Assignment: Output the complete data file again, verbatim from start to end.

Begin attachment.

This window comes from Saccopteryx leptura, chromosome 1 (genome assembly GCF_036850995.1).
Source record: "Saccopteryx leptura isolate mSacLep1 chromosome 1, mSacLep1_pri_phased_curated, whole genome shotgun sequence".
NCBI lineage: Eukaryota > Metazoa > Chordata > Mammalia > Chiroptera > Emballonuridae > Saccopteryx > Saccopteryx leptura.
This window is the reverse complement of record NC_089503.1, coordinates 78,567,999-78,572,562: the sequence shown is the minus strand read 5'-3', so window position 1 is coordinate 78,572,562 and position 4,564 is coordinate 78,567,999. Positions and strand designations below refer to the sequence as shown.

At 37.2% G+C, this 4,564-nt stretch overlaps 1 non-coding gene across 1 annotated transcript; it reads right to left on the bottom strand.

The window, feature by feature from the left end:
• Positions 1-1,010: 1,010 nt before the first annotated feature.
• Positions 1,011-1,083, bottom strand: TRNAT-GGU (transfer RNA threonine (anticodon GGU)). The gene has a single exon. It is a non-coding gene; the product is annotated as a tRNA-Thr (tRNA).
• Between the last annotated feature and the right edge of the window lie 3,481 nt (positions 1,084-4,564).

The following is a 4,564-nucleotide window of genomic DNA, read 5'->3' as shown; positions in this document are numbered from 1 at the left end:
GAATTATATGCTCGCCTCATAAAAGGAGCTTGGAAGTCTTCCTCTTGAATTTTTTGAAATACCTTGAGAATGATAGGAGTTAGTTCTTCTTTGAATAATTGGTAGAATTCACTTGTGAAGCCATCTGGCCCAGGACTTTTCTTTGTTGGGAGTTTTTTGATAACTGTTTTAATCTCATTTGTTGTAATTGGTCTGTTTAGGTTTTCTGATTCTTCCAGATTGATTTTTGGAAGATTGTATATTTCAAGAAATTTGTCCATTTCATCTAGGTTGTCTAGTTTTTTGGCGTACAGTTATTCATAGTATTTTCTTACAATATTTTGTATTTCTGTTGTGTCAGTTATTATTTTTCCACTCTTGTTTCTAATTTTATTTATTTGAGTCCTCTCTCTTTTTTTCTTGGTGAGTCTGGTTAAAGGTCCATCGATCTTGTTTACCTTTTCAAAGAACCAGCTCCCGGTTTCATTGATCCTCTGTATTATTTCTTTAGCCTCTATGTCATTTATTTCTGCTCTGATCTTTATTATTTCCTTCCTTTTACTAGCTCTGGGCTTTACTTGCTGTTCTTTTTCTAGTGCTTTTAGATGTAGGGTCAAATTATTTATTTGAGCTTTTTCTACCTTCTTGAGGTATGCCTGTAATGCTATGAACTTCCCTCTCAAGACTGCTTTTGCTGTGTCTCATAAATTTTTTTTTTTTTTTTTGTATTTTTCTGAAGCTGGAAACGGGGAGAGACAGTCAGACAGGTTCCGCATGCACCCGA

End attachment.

This window comes from Saccopteryx leptura, chromosome 1 (genome assembly GCF_036850995.1).
Source record: "Saccopteryx leptura isolate mSacLep1 chromosome 1, mSacLep1_pri_phased_curated, whole genome shotgun sequence".
NCBI lineage: Eukaryota > Metazoa > Chordata > Mammalia > Chiroptera > Emballonuridae > Saccopteryx > Saccopteryx leptura.
This window is the reverse complement of record NC_089503.1, coordinates 78,567,999-78,572,562: the sequence shown is the minus strand read 5'-3', so window position 1 is coordinate 78,572,562 and position 4,564 is coordinate 78,567,999. Positions and strand designations below refer to the sequence as shown.

At 37.2% G+C, this 4,564-nt stretch overlaps 1 non-coding gene across 1 annotated transcript; it reads right to left on the bottom strand.

The window, feature by feature from the left end:
• Positions 1-1,010: 1,010 nt before the first annotated feature.
• Positions 1,011-1,083, bottom strand: TRNAT-GGU (transfer RNA threonine (anticodon GGU)). The gene has a single exon. It is a non-coding gene; the product is annotated as a tRNA-Thr (tRNA).
• Between the last annotated feature and the right edge of the window lie 3,481 nt (positions 1,084-4,564).

The following is a 4,564-nucleotide window of genomic DNA, read 5'->3' as shown; positions in this document are numbered from 1 at the left end:
GAATTATATGCTCGCCTCATAAAAGGAGCTTGGAAGTCTTCCTCTTGAATTTTTTGAAATACCTTGAGAATGATAGGAGTTAGTTCTTCTTTGAATAATTGGTAGAATTCACTTGTGAAGCCATCTGGCCCAGGACTTTTCTTTGTTGGGAGTTTTTTGATAACTGTTTTAATCTCATTTGTTGTAATTGGTCTGTTTAGGTTTTCTGATTCTTCCAGATTGATTTTTGGAAGATTGTATATTTCAAGAAATTTGTCCATTTCATCTAGGTTGTCTAGTTTTTTGGCGTACAGTTATTCATAGTATTTTCTTACAATATTTTGTATTTCTGTTGTGTCAGTTATTATTTTTCCACTCTTGTTTCTAATTTTATTTATTTGAGTCCTCTCTCTTTTTTTCTTGGTGAGTCTGGTTAAAGGTCCATCGATCTTGTTTACCTTTTCAAAGAACCAGCTCCCGGTTTCATTGATCCTCTGTATTATTTCTTTAGCCTCTATGTCATTTATTTCTGCTCTGATCTTTATTATTTCCTTCCTTTTACTAGCTCTGGGCTTTACTTGCTGTTCTTTTTCTAGTGCTTTTAGATGTAGGGTCAAATTATTTATTTGAGCTTTTTCTACCTTCTTGAGGTATGCCTGTAATGCTATGAACTTCCCTCTCAAGACTGCTTTTGCTGTGTCTCATAAATTTTTTTTTTTTTTTTTGTATTTTTCTGAAGCTGGAAACGGGGAGAGACAGTCAGACAGGTTCCGCATGCACCCGA